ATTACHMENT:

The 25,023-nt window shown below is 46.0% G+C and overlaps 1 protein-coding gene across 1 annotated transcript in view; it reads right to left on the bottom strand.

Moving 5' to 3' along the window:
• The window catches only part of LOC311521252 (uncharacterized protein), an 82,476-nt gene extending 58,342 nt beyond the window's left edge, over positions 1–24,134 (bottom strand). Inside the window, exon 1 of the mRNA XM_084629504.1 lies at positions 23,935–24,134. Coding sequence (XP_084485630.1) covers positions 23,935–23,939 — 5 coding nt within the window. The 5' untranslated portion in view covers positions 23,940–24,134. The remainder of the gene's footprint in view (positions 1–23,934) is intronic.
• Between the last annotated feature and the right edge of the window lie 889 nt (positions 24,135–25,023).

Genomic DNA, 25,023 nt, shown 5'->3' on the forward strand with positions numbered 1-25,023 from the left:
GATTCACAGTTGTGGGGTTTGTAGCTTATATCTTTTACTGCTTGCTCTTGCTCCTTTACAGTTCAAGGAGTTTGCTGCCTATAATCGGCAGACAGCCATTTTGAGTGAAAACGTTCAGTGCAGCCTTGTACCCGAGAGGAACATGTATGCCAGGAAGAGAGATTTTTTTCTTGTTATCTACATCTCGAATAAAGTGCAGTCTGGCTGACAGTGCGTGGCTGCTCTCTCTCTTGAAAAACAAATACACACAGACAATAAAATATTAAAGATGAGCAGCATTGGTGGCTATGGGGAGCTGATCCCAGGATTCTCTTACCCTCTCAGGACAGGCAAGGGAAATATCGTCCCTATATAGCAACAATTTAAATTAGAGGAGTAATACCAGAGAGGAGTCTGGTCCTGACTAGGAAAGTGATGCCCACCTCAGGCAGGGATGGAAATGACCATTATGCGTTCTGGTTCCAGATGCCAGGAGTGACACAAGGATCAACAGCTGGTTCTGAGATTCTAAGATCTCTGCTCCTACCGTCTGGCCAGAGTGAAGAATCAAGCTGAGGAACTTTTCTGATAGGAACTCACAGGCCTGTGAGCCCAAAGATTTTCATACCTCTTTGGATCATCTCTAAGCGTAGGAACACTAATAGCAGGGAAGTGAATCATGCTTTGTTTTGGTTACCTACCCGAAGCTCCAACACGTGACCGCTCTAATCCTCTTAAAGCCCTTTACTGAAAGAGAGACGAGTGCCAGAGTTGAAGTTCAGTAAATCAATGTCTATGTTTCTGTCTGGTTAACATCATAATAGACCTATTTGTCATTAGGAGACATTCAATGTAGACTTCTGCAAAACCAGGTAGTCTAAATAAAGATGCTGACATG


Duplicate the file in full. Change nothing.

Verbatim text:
The 25,023-nt window shown below is 46.0% G+C and overlaps 1 protein-coding gene across 1 annotated transcript in view; it reads right to left on the bottom strand.

Moving 5' to 3' along the window:
• The window catches only part of LOC311521252 (uncharacterized protein), an 82,476-nt gene extending 58,342 nt beyond the window's left edge, over positions 1–24,134 (bottom strand). Inside the window, exon 1 of the mRNA XM_084629504.1 lies at positions 23,935–24,134. Coding sequence (XP_084485630.1) covers positions 23,935–23,939 — 5 coding nt within the window. The 5' untranslated portion in view covers positions 23,940–24,134. The remainder of the gene's footprint in view (positions 1–23,934) is intronic.
• Between the last annotated feature and the right edge of the window lie 889 nt (positions 24,135–25,023).

Genomic DNA, 25,023 nt, shown 5'->3' on the forward strand with positions numbered 1-25,023 from the left:
GATTCACAGTTGTGGGGTTTGTAGCTTATATCTTTTACTGCTTGCTCTTGCTCCTTTACAGTTCAAGGAGTTTGCTGCCTATAATCGGCAGACAGCCATTTTGAGTGAAAACGTTCAGTGCAGCCTTGTACCCGAGAGGAACATGTATGCCAGGAAGAGAGATTTTTTTCTTGTTATCTACATCTCGAATAAAGTGCAGTCTGGCTGACAGTGCGTGGCTGCTCTCTCTCTTGAAAAACAAATACACACAGACAATAAAATATTAAAGATGAGCAGCATTGGTGGCTATGGGGAGCTGATCCCAGGATTCTCTTACCCTCTCAGGACAGGCAAGGGAAATATCGTCCCTATATAGCAACAATTTAAATTAGAGGAGTAATACCAGAGAGGAGTCTGGTCCTGACTAGGAAAGTGATGCCCACCTCAGGCAGGGATGGAAATGACCATTATGCGTTCTGGTTCCAGATGCCAGGAGTGACACAAGGATCAACAGCTGGTTCTGAGATTCTAAGATCTCTGCTCCTACCGTCTGGCCAGAGTGAAGAATCAAGCTGAGGAACTTTTCTGATAGGAACTCACAGGCCTGTGAGCCCAAAGATTTTCATACCTCTTTGGATCATCTCTAAGCGTAGGAACACTAATAGCAGGGAAGTGAATCATGCTTTGTTTTGGTTACCTACCCGAAGCTCCAACACGTGACCGCTCTAATCCTCTTAAAGCCCTTTACTGAAAGAGAGACGAGTGCCAGAGTTGAAGTTCAGTAAATCAATGTCTATGTTTCTGTCTGGTTAACATCATAATAGACCTATTTGTCATTAGGAGACATTCAATGTAGACTTCTGCAAAACCAGGTAGTCTAAATAAAGATGCTGACATG